Senior Palestinian envoy Nabil Shaath has pressed Secretary of State Colin Powell for a more assertive Bush administration role in peace efforts with Israel. Mr. Powell is to meet several Middle East leaders in New York this weekend on the sidelines of the rescheduled U.N. General Assembly.
Mr. Shaath - the Palestinian planning minister and close confidante of Yasser Arafat - said he conveyed a message to Secretary Powell from the Palestinian Authority chief. He is urging the United States to become more actively involved in the peace process.
Meeting reporters after a 45 minute talk with the Secretary of State, Mr. Shaath said there is "no alternative" to U.S. diplomatic intervention in ending the conflict that has raged for more than a year:
"And without it the situation will go from bad to worse. Think of how good it would be if the United States really helps out in putting this peace process on the ground and in making it go further. How much would that be helpful in this global fight against international terrorism and in creating a world that is more secure and more just," he said.
Secretary Powell will hold a series of bilateral meetings with Middle East leaders on the sidelines of the General Assembly, which was postponed from September, after the terrorist attacks in New York.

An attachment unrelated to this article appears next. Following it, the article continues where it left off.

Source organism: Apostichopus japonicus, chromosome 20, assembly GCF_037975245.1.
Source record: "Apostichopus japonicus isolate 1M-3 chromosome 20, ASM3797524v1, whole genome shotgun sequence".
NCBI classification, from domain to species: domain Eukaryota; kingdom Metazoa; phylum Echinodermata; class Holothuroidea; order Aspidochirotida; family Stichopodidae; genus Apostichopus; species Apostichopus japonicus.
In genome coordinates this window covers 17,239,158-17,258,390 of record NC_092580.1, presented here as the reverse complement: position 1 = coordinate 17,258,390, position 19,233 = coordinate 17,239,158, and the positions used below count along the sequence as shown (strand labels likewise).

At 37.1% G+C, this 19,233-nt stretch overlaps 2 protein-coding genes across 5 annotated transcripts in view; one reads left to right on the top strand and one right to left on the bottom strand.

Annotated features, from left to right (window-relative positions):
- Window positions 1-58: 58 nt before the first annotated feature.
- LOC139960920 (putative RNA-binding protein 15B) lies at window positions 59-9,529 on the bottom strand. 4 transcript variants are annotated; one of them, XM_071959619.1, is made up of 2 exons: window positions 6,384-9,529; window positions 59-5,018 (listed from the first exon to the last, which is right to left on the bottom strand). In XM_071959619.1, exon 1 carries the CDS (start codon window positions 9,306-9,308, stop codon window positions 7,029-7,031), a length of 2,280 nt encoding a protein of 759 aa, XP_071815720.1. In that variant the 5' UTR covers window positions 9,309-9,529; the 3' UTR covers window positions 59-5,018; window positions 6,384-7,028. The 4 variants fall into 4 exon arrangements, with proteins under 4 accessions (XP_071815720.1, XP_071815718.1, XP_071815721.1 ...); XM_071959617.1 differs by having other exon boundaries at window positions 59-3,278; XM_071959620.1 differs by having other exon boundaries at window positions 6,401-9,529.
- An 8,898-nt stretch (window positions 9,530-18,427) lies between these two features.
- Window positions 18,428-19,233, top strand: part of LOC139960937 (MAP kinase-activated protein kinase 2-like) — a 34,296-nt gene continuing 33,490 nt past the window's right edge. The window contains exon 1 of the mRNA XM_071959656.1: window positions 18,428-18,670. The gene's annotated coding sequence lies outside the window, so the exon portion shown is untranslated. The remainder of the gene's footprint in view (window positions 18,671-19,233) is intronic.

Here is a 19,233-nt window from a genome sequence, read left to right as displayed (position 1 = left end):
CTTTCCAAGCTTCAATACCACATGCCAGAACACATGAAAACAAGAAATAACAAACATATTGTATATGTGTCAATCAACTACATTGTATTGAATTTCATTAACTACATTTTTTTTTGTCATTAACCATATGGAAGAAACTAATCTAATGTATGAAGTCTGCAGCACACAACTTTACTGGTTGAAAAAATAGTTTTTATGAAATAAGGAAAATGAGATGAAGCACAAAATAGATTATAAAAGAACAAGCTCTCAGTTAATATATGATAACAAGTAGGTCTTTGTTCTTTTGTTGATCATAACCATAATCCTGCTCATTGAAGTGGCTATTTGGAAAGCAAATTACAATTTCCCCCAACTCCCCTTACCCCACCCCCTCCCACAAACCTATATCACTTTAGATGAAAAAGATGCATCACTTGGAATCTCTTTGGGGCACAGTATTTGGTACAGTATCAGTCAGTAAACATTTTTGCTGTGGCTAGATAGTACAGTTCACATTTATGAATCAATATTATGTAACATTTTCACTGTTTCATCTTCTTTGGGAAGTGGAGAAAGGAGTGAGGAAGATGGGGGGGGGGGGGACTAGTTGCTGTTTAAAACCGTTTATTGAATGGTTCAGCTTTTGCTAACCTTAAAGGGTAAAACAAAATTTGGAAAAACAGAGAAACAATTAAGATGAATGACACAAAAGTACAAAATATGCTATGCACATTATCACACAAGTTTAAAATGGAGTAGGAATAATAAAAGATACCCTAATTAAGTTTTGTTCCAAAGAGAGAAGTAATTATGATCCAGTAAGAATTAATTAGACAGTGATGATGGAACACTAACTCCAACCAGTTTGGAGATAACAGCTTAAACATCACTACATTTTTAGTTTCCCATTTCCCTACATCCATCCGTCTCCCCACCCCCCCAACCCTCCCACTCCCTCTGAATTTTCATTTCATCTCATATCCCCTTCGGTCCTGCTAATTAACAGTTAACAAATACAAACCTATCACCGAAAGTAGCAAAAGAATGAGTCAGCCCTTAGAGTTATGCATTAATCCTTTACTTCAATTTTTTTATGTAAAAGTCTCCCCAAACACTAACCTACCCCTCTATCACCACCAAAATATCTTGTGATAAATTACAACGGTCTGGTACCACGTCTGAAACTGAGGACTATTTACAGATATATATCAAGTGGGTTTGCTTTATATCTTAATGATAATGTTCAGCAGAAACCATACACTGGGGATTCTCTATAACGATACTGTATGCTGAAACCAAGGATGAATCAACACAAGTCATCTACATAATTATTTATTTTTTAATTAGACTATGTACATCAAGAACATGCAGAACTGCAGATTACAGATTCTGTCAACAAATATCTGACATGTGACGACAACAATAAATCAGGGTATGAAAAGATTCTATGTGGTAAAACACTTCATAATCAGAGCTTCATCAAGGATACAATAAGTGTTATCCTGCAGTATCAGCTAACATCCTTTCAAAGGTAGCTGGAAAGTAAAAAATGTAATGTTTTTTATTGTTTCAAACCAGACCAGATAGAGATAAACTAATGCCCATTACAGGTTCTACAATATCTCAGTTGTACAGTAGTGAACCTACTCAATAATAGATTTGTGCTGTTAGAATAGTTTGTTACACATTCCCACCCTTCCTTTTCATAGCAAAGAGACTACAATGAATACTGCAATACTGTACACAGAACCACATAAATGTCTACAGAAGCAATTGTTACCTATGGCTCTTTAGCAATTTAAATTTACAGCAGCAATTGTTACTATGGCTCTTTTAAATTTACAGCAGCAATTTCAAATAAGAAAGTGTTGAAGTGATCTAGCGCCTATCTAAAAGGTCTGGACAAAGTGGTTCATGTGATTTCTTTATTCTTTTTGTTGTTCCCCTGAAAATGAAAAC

He had been expected to meet there with both Mr. Arafat and Israeli Foreign Minister Shimon Peres, though Mr. Shaath left it unclear whether the Palestinian chief intended to visit New York.
Mr. Shaath said the Palestinians are committed to the Mitchell Commission plan, which the Bush administration has embraced as the pathway back to the peace talks. The plan calls for an Israeli military pullback and confidence building measures by both sides to restore the conditions for negotiations.
Under questioning, Mr. Shaath said Chairman Arafat is politically restrained in cracking down on Palestinian radicals, as called for in the plan, as long as Israel maintains what he called a "siege" of Palestinian areas:
"So long as the Israelis continue to assassinate, and to occupy and to keep the Palestinians in a humiliating and suffocating siege, it is very difficult to empower President Arafat in his own population. He is seen by a majority of the people as, in a way, doing Israel's bidding while an invasion is going on. It is very important that the commitments be made by the two parties and implemented by the two parties, which will empower President Arafat and give him the political support," he said.
There had been reports the Bush administration might use the General Assembly to launch a new set of Middle East peace proposals. But State Department officials have in recent days dismissed that prospect - as well as the notion that President Bush might have his first meeting with Mr. Arafat in New York.
Mr. Shaath said the Palestinians want the administration to "clearly enunciate" its vision for an Israeli-Palestinian settlement - saying that represents what he termed "the political light at the end of the tunnel" for the region.